Microsoft is the latest company to announce its efforts to stop the mass spread of misinformation ahead of the 2020 presidential election. While fake news stories have been increasing in volume, another major issue is the overwhelming amount of deepfake videos on the internet.
Deepfakes alter a video to make it appear as though someone other than who is actually in the video is guilty of saying the message featured in the videos.
To combat the spread of deepfakes, Microsoft announced a new tool, the Microsoft Video Authenticator, which will “analyze a still photo or video” and give it a “confidence store,” a blog post read. The tool will identify “the blending bondary of the deepfake and subtle fading or greyscale elements that might not be detectable by the human eye.”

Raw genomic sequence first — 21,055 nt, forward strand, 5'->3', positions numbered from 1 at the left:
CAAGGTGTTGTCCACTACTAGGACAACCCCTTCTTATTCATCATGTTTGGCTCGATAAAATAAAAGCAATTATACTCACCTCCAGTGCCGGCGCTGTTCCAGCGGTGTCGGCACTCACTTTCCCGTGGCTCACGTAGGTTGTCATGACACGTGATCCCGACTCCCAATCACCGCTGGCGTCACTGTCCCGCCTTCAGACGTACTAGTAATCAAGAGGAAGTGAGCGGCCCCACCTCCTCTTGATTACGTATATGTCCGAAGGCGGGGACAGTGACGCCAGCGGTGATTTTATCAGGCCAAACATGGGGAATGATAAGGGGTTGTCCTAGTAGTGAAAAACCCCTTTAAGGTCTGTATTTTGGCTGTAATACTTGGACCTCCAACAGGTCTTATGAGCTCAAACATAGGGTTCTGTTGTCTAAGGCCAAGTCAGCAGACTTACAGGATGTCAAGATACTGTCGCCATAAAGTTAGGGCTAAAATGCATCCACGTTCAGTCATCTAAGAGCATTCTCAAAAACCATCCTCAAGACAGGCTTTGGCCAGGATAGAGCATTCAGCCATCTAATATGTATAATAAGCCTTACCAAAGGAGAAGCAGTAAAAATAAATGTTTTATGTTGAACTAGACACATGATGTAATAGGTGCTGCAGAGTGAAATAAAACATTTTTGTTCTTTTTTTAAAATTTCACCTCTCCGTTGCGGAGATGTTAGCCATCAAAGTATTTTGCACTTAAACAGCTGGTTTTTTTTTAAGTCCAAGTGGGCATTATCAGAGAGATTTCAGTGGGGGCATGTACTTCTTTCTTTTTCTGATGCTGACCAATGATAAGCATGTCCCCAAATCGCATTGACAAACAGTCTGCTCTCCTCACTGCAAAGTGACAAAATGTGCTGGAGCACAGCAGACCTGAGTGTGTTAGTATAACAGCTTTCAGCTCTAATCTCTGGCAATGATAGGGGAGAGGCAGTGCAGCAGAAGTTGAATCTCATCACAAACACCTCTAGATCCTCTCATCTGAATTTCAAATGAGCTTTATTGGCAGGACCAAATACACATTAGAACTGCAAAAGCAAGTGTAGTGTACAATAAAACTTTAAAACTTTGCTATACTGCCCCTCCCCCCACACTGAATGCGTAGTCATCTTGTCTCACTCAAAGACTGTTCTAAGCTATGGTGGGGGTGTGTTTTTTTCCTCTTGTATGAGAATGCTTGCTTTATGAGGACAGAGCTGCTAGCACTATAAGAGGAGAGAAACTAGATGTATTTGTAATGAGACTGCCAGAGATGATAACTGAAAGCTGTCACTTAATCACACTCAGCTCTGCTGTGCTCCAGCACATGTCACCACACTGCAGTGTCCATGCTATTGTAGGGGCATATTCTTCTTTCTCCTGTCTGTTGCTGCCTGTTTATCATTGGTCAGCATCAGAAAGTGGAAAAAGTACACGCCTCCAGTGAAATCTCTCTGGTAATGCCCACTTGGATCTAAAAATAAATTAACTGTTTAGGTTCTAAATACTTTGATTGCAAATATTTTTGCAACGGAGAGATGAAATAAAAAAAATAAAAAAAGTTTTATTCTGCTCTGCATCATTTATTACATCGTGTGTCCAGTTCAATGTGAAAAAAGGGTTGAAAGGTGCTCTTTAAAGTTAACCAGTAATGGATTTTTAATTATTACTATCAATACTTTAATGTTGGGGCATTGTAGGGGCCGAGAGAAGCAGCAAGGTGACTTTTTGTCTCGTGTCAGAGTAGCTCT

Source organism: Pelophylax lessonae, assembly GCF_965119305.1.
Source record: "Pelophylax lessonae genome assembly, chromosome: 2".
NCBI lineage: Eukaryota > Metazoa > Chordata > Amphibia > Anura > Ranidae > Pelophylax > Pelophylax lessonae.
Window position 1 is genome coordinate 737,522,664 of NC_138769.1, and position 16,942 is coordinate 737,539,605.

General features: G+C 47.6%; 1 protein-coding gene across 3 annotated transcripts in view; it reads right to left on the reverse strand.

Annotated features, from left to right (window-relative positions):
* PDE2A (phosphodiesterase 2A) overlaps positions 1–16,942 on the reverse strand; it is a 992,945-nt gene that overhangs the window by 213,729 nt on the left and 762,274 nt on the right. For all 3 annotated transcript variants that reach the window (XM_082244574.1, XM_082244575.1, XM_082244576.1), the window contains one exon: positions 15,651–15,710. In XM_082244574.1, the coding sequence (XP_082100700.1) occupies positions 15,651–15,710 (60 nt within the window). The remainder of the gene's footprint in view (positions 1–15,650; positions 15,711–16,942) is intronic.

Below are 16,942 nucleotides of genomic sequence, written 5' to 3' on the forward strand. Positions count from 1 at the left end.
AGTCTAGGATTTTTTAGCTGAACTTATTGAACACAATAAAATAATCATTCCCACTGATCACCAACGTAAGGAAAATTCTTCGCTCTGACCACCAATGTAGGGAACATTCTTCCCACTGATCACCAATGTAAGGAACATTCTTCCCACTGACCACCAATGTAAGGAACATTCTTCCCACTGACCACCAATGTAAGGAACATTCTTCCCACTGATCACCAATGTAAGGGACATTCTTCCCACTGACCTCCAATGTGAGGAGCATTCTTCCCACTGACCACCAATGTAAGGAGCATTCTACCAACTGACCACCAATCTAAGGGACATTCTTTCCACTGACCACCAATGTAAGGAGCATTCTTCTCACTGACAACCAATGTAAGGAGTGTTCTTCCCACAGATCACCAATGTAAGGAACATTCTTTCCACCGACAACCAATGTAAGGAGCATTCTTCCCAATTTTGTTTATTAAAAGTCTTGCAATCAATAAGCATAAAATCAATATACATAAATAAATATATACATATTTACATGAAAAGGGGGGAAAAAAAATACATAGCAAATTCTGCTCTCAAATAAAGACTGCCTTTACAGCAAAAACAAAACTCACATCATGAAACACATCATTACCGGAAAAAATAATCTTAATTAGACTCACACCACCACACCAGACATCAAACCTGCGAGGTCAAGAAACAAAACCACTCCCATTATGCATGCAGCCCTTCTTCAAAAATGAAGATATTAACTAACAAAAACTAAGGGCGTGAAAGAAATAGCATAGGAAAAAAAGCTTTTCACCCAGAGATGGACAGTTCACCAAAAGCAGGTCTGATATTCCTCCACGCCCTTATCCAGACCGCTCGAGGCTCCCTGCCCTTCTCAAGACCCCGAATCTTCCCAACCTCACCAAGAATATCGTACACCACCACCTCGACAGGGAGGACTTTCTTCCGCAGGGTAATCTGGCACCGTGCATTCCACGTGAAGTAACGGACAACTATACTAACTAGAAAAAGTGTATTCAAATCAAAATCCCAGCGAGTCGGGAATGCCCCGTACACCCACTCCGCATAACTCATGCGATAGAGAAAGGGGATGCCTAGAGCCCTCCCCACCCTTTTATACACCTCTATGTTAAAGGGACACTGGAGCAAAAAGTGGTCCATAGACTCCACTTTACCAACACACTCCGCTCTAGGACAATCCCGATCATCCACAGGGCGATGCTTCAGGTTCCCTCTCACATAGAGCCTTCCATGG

“While these videos are still rare on the internet, they present a significant challenge for our industry and society as their use increases,” Monika Bickert, Facebook’s vice president of global policy management, wrote in an announcement.
Facebook will remove misleading manipulated media if it meets the following criteria:
- It has been edited or synthesized – beyond adjustments for clarity or quality – in ways that aren’t apparent to an average person and would likely mislead someone into thinking that a subject of the video said words that they did not actually say. And:
- It is the product of artificial intelligence or machine learning that merges, replaces or superimposes content onto a video, making it appear to be authentic.
Facebook has previously made efforts to cut back on “fake news” which littered the platform during the 2016 election cycle. In an effort to avoid repeating history, Facebook has made multiple changes.
Twitter has also installed a similar policy as social media services look to combat fake news at a very crucial time.